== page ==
passes upon the Parish Otficers of MR. EDITOR-I was acciden- Stretton, and I am decidedly of tally in the court at Warwick, dur- opinion that a subscription should ing the whole of the trial of the be set on foot in the surrounding Parish Officers of Stretton, of the parishes, towards defraying the law getting up of which a correspon- expences incurred, as a public exdent in your last Number has given pression of approval of their manly 80 profitable an elucidation, and conduct, and as an encouragement never did I hear one in which ap- to Parish Officers in general, to repeared more reproachful conduct sist similar aggressions with the on the part of the prosecution than same promptitude and firwness. in that; exposed 100, as it fortunately was, by the prosecutors own
Your obedient servant, witnesses. So evident, indeed, and
r. shameful was the exposure, that the Rugby, Dec. 9. judge lamented, as did, I am con
REVIEW OF NEW PUBLICATIONS. The Encouragements of the Chris- In addition to the various other
tian Minister. A Sermon preach merits of this sermon, its subject ed in the Parish Church of Hen appears to us to be happily chosen. ley, August 22, 1820, before the On many occasions it is highly pro. Chancellor of the Diocese of Or- per to dwell upon the difficulties by ford, Joseph Phillimore, D.C.L. which the teachers of Christianity and the Rev. the Clergy of the are surrounded.' The candidate for Deaneries of Aston and Henley : orders should be taught to reflect and published at their Request. solemnly and frequently upon the By the Rev. J. B. Sumner, M.A. duties which he is about to underFellow of Eton College, and Vicar take; and should be forced to form of Mapledurham, Oxon. pp. 26. some estimate (however inadequate) Hatchard. 1820.
of their weight. The recently or
dained minister must not be per- being which lately appeared to admit of mitted to suppose that inactivity no restraint, to acknowledge no obligaand carelessness are suited to the tion, now feeling itself the creature of post which he occupies. The clergy an accountable · member of Christ and in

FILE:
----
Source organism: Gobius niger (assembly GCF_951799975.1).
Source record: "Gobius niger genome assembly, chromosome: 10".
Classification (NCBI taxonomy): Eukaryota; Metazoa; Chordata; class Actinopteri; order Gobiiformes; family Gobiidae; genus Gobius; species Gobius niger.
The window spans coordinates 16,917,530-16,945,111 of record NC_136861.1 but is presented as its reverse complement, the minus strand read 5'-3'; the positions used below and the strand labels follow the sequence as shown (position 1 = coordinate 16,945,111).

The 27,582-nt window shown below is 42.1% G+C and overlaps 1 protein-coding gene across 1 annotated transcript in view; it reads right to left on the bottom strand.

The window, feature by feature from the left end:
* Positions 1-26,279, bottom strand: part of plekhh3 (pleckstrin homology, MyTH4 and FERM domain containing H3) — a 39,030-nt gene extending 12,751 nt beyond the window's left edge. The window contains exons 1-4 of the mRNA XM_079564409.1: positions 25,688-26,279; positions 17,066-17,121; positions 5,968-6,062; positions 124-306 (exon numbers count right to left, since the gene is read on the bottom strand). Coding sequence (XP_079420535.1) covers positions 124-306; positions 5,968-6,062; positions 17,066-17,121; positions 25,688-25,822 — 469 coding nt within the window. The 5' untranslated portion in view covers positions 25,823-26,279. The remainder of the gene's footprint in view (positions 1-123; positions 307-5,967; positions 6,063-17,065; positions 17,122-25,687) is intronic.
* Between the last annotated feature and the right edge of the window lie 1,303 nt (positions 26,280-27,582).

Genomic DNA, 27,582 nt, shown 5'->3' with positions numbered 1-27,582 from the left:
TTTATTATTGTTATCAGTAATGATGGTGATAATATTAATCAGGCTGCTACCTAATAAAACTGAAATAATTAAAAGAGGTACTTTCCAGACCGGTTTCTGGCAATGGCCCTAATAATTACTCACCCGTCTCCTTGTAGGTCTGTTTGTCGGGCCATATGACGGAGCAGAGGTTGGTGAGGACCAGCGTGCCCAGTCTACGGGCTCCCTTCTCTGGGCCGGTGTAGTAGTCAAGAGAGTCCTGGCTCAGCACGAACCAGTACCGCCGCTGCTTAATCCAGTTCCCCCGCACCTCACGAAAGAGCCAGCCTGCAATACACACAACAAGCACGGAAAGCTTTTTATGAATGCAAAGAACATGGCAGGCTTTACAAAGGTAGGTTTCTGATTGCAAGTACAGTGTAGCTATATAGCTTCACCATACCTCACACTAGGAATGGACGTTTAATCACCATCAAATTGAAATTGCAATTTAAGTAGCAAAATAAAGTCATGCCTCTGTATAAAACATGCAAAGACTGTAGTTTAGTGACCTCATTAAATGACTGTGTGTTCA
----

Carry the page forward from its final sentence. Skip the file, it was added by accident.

God, and obtaining its spiritual rights, as of all ages should perceive and de- heritor of the kingdom of heaven.' And plore the unexampled obstacles to
this is not a mere transient gleam of protheir success. And it is on this very mise, which gratifies the eye for a time, account that we commend Mr. Sum- but vanishes wben attentively surveyed; ner for the judicious selection of his the longer it is dwelt upon, the more is subject: “ The Encouragements of the pleasure increased by reflection. For the Christian Minister” are always ciplined, thus instructed, how much of
consider, in the case of the child thus disan interesting subject: but never
gloom is taken from our apprehensions, did they more require to be felt and how much of hope introduced into the enjoyed than at the present hour. prospect of the future. We cannot see a They that bave put their hands to child, more especially we cannot see the the plough are not permitted to look children of the poor, without a sad anticiback. When they look around, pation of evil. We know that they will be much that is alarming will certainly perhaps, at a very early age, almost upon
exposed to much temptation : thrown, seen ; and though it ought only the wide world; taken from the superinto increase their humility and dili- tending eye of parents, and engaged in sergence, yet the mind would quickly vice which leaves them too nuch at the sink under such accumulated bur mercy of those among whom they live, dens, if it were not supported by both as to morals and religion ; possessing the elastic power of hope. To that little opportunity of intercourse with their principle, therefore, and to the views Minister, and often in a great measure deand consolations which it unfolds, wanted, from the public and private ad
barred, at a season when they are most we shall endeavour, with Mr. Sum- monitions of the Church. We know also ner's assistance, to direct the that, at the best; in the course of their thoughts of our reader.
after-life, they must suffer the pressure of From Ecclesiastes xi. 6. “ In the poverty, and be encumbered with cares
which can receive little alleviation from morning sow thy seed, and in the
external sources; must be placed in situaevening withhold not thy hand; for
tions and circumstances which are difficult thou knowest not whether shall
enough in themselves, and still more peprosper either this or that, or whe- rilous when viewed in connexion with the ther they both shall be alike good,” awful eternity which is to follow. God our attention is called to four dis- forbid that we should permit the young to tinct subjects of encouragement.
enter upon this sea of dangers, upprovided